Bill Simmons Is Getting Dragged For His Response To Lack Of Diversity At The Ringer, Former Writers Pile On

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Welcome to Cancel City, pious, good-natured ladies and gentlemen. Today we will attempt to Cancel the reprehensible, nightmarish…

*spins wheel*

…sports podcaster guy?

That’s right, folks. Bill Simmons is taking grenades in the trenches after a New York Times piece detailing The Ringer’s hiring practices and lack of diversity in its top brass.

Above all, the four former employees said, it was difficult for black staff members to win more responsibility and visibility at the company — especially since late 2017, when company leaders appeared to make podcasting a priority. At that point, they said, top editors started claiming shows for themselves.

The outlet’s popular Rewatchables podcast, in which staff members revisit old movies, led by Mr. Simmons, allowed for a variety of guests when it started. By the spring of 2018, the ensemble approach faded as the show came to rely more on Mr. Simmons along with Sean Fennessey and Chris Ryan, both founding editors who are white.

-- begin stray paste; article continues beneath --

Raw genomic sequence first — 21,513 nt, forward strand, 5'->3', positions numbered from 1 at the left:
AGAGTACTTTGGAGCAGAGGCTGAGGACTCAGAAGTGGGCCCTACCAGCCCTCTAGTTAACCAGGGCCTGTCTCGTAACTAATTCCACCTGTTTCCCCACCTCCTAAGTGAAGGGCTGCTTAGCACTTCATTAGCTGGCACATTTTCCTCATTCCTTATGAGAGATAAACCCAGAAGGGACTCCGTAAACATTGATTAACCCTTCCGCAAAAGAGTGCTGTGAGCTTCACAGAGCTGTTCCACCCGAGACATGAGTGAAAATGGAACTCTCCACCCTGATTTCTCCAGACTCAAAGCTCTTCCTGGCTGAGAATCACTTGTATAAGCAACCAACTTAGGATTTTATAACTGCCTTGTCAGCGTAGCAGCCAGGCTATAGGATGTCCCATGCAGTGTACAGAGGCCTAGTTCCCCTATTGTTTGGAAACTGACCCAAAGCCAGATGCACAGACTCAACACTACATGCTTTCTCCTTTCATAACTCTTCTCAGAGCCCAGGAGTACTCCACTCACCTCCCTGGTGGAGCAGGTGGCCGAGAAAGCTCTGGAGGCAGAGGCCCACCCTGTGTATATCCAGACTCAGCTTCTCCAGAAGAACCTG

“The Rewatchables was pitched as, ‘Let’s get the rest of you participating in podcasts,’” Mr. Collins said. “It very quickly became Sean, Bill and Chris.”

Mr. Simmons said by email that the company needed to spotlight its best podcasters. “It’s a business,” he said. “This isn’t Open Mic Night.”

Score one for the Cancelers: Simmons ‘Open Mic Night’ claim does not hold up. Evidence: his teenage daughter and friend from college were given their own shows.

Former Ringer writers Lindsay Zoladz and Dave Schilling detailed their negative cultural experiences working under Simmons. Schilling, who is black, called the Grantland work environment “toxic” before claiming he felt like he was “patronized by half the staff.”

Lindsay Zoladz, who left The Ringer in the fall of 2019, added:

The backlash stopped there.

Just kidding.

Simmons has yet to comment on the backlash, or any of the other bad things he’s ever done.

Matt Keohan Avatar
Matt’s love of writing was born during a sixth grade assembly when it was announced that his essay titled “Why Drugs Are Bad” had taken first prize in D.A.R.E.’s grade-wide contest. The anti-drug people gave him a $50 savings bond for his brave contribution to crime-fighting, and upon the bond’s maturity 10 years later, he used it to buy his very first bag of marijuana.